|Theatrical Movie Poster (2012)|
The film was the directorial debut of Anthony Hemingway, who is mostly know for directing TV episodes on shows such as Fringe, CSI: NY, The Closer, and Treme. He as also been second unit director or assistant director on films such as ALI, CHANGING LANES, and THE MANCHURIAN CANDIDATE.
Lucas originally began developing the film around 1988 but was unable to secure funding because the major film studios balked at the idea of financing and marketing a film with an "all-black" cast and "no major white roles." As a result of Hollowood's short sightedness, Lucas ended up funding the project with his own money, investing $58 million into the production of the film, and a further $35 million towards marketing. In March of 2010, after principle photography wrapped, Lucas took over directing the film's reshoots for Hemingway, who was already committed to filming the first season of Treme.
Now being that this was Hemingway's first film, I'll be going lenient. I know what's it like trying to direct your first film. However, his directing in the film could have been more smother and polished. At times I couldn't tell if he was trying to direct the film as a 1940s film or trying to be modern. Another item I didn't care for was the transitions between scenes. Many of these dissolves were unnecessary and some were cases, they dissolved way too fast. Also the script could have been more detailed because the characters seemed to me too one dimensional. There really was no real depth to these characters. However, the film does show us the racial discrimination that these men had to face and in the end finally given the respect that they deserve was important to see.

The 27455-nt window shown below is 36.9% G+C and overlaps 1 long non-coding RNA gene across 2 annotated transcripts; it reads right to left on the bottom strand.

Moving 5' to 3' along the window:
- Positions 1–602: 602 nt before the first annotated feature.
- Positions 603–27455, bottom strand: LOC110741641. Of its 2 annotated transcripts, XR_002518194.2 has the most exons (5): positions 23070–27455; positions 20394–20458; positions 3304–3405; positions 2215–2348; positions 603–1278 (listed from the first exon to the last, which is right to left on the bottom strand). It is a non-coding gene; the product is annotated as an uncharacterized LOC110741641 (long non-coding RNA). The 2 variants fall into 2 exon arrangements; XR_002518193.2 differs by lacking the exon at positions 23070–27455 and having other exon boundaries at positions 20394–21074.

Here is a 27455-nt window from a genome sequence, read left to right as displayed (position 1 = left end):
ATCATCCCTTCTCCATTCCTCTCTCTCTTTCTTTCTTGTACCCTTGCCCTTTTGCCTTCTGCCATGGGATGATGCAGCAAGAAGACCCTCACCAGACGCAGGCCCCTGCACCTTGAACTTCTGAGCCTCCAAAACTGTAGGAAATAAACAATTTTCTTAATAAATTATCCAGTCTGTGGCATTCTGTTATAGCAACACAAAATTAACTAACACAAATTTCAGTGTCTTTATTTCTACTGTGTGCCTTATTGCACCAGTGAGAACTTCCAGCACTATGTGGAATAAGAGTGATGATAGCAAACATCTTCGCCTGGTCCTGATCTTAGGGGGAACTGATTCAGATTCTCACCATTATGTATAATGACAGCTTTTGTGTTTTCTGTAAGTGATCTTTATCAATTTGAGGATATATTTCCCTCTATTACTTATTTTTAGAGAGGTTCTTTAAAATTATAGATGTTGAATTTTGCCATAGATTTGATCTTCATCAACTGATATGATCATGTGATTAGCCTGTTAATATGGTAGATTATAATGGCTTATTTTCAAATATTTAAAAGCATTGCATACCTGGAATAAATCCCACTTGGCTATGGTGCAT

Of course this being a Lucas film, one would expect the special effects to be nothing less but spectacular and they are! The dog fights in the air, the bombing of German bases, the exploding German ships, these CGI effects are top notch! Great combat fighting is required in these types of films and Lucas and his team have once again done an incredible job.
RED TAILS is a flawed film, but still entertaining and also one that teaches us that adversity can be overcome. What these brave men did in WWII paved the way for equality in the Armed Forces. History was made back then, and now a whole new generation of people can now see how it was made before their very eyes. 3 1/2 out of 5 stars.
RED TAILS is currently playing in theaters nationwide, including at the Camera Cinemas here in the Bay Area. To view showtimes, visit their website at www.cameracinemas.com
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